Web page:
So I suggest that we start talking examples and scenarios 
to better define the scope and objectives. Then we can sort through them 
and see how to proceed. 
                 Unfortunately, we are now in the middle of a snow storm 
and I must fight my way home, so my contribution will have to wait a 
while. But please, take advantage of the New England weather and beat me 
to the punch! 
                 Bill Wagner 
                 -----Original Message-----
                 From: Harry Lewis [mailto:harryl at us.ibm.com]
                 Sent: Friday, February 07, 2003 2:41 PM
                 To: wbmm at pwg.org
                 Subject: WBMM> Differences
                 I'd like to try and resolve some of the (unfortunate) 
differences we are having regarding Charter, Scope, Requirements. 
                 From what I can decipher, there is a well established 
interest in solving the problem "I've been getting at my (device) 
management data remotely, within my enterprise just fine... but, now, how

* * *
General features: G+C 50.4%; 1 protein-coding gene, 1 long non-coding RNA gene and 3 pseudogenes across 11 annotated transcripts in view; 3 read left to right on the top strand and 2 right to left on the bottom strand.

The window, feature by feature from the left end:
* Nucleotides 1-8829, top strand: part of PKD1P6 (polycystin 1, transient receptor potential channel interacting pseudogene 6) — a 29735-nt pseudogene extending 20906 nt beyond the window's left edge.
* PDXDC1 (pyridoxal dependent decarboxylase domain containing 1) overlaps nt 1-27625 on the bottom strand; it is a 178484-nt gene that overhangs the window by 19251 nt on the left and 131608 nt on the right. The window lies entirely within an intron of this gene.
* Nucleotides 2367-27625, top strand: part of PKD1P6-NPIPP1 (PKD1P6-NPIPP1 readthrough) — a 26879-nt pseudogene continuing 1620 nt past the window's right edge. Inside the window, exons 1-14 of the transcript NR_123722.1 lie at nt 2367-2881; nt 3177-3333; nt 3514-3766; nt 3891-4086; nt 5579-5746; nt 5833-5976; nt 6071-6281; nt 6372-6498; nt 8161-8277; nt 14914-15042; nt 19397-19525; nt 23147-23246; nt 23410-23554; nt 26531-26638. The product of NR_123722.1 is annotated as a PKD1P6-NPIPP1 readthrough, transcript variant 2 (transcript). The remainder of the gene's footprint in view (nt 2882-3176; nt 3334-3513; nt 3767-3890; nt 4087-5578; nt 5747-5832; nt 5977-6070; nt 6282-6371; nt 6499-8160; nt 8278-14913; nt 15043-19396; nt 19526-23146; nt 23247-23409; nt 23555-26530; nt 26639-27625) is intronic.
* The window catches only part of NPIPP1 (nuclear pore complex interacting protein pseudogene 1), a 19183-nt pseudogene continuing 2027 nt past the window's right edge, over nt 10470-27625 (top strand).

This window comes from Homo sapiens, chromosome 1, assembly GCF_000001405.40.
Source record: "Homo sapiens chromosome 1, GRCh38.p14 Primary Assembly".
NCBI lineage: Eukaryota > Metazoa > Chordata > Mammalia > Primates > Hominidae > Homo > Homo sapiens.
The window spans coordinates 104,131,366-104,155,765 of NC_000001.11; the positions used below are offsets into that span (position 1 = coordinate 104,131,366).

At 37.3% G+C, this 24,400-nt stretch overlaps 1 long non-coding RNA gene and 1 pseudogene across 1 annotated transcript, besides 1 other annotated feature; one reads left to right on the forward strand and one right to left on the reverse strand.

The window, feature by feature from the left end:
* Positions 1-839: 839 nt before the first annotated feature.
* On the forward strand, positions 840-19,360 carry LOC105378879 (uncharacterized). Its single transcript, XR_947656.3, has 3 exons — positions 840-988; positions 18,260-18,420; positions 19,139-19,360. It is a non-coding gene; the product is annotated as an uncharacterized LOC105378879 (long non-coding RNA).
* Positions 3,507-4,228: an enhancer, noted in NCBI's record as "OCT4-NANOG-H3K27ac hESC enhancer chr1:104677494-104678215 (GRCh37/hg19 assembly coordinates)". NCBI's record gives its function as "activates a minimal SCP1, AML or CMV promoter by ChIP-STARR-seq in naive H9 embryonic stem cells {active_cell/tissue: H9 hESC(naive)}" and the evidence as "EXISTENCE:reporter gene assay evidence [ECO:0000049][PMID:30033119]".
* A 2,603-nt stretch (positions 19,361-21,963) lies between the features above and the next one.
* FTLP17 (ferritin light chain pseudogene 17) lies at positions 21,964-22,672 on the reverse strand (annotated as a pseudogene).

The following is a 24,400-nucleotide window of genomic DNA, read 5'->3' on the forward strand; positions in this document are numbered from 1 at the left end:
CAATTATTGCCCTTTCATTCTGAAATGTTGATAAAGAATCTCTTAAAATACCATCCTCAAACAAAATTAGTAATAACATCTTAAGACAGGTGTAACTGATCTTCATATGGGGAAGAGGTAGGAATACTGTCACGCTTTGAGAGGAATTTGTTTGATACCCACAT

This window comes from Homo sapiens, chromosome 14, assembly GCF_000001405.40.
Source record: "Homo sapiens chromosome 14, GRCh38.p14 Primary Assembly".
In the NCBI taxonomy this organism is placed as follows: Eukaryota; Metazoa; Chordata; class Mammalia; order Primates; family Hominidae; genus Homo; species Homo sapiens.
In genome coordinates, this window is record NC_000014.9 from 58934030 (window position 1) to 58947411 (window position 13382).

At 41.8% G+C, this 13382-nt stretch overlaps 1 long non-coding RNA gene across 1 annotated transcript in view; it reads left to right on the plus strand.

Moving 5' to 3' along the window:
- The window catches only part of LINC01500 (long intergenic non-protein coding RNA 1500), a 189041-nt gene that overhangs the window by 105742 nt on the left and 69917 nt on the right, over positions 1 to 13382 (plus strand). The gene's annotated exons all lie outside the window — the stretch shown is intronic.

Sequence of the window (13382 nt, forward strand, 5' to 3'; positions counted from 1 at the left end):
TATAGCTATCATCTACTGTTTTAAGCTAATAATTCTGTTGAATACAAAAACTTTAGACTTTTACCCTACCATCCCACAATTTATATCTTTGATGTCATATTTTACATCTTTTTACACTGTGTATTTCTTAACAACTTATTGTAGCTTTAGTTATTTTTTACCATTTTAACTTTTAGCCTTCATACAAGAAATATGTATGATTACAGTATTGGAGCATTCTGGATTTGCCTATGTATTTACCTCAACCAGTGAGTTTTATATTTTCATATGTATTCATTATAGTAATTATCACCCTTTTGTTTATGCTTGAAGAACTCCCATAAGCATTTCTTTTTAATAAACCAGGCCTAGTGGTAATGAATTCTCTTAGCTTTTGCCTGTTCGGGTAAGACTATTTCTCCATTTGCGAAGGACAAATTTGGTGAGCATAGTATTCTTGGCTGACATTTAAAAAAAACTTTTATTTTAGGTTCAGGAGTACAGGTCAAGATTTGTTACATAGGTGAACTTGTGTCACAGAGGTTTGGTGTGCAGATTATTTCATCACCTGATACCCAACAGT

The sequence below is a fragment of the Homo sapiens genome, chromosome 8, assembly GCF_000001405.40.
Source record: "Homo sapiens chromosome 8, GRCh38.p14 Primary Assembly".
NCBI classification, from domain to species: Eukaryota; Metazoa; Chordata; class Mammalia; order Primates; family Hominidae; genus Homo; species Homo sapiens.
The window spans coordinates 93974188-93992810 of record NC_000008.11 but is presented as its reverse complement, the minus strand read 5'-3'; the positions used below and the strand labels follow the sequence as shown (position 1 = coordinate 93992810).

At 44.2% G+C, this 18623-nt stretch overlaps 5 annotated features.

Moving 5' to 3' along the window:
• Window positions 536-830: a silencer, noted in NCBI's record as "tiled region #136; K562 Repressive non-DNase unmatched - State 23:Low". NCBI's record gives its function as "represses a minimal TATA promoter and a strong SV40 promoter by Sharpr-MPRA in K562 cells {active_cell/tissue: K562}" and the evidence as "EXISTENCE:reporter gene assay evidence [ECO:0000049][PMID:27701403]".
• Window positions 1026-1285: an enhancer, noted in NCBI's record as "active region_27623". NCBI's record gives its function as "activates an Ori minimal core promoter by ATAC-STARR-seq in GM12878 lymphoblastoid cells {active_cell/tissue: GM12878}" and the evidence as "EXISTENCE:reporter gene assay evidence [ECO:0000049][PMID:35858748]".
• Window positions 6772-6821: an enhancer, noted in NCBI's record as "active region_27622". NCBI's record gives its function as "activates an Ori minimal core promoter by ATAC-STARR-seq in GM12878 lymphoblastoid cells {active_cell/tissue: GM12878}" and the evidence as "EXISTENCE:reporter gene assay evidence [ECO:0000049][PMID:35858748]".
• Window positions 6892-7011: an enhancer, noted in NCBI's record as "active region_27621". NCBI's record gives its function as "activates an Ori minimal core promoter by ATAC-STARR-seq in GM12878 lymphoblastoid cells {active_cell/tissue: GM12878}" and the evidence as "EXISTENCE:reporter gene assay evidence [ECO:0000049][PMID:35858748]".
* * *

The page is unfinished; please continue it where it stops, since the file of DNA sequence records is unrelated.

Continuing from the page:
can I access it across the firewall" (maybe to provide services to 
multiple enterprises etc.). 
                 Others also want to solve... "... and what is the 
standard protocol and data model that lends itself to the web services 
environment that may be employed by proxy servers and/or directly in the 
embedded device". 
                 Of course, we will have legacy SNMP devices to manage for 
quite some time but I don't think the current existence of SNMP is the 
answer to the 2nd question. 
                 Harry Lewis 
                 IBM Printing Systems